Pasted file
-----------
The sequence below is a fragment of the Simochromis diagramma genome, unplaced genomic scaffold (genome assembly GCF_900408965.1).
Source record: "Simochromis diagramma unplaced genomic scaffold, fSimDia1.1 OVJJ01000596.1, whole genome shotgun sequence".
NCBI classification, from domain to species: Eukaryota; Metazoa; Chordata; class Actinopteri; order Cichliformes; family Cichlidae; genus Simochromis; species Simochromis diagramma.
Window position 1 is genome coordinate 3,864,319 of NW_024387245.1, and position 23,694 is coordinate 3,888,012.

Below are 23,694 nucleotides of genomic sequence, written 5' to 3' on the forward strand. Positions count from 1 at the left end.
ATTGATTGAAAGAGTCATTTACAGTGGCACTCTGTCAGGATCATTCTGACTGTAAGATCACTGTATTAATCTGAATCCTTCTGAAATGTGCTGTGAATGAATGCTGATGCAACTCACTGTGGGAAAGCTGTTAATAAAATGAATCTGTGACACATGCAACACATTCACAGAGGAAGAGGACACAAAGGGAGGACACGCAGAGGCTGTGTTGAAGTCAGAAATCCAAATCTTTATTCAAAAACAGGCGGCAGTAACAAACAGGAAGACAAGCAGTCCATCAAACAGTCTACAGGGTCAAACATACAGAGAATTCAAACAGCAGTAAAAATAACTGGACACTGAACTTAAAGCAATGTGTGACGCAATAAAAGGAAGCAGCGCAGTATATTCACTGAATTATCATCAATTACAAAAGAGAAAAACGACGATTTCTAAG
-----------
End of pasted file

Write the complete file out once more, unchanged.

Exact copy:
The sequence below is a fragment of the Simochromis diagramma genome, unplaced genomic scaffold (genome assembly GCF_900408965.1).
Source record: "Simochromis diagramma unplaced genomic scaffold, fSimDia1.1 OVJJ01000596.1, whole genome shotgun sequence".
NCBI classification, from domain to species: Eukaryota; Metazoa; Chordata; class Actinopteri; order Cichliformes; family Cichlidae; genus Simochromis; species Simochromis diagramma.
Window position 1 is genome coordinate 3,864,319 of NW_024387245.1, and position 23,694 is coordinate 3,888,012.

Below are 23,694 nucleotides of genomic sequence, written 5' to 3' on the forward strand. Positions count from 1 at the left end.
ATTGATTGAAAGAGTCATTTACAGTGGCACTCTGTCAGGATCATTCTGACTGTAAGATCACTGTATTAATCTGAATCCTTCTGAAATGTGCTGTGAATGAATGCTGATGCAACTCACTGTGGGAAAGCTGTTAATAAAATGAATCTGTGACACATGCAACACATTCACAGAGGAAGAGGACACAAAGGGAGGACACGCAGAGGCTGTGTTGAAGTCAGAAATCCAAATCTTTATTCAAAAACAGGCGGCAGTAACAAACAGGAAGACAAGCAGTCCATCAAACAGTCTACAGGGTCAAACATACAGAGAATTCAAACAGCAGTAAAAATAACTGGACACTGAACTTAAAGCAATGTGTGACGCAATAAAAGGAAGCAGCGCAGTATATTCACTGAATTATCATCAATTACAAAAGAGAAAAACGACGATTTCTAAG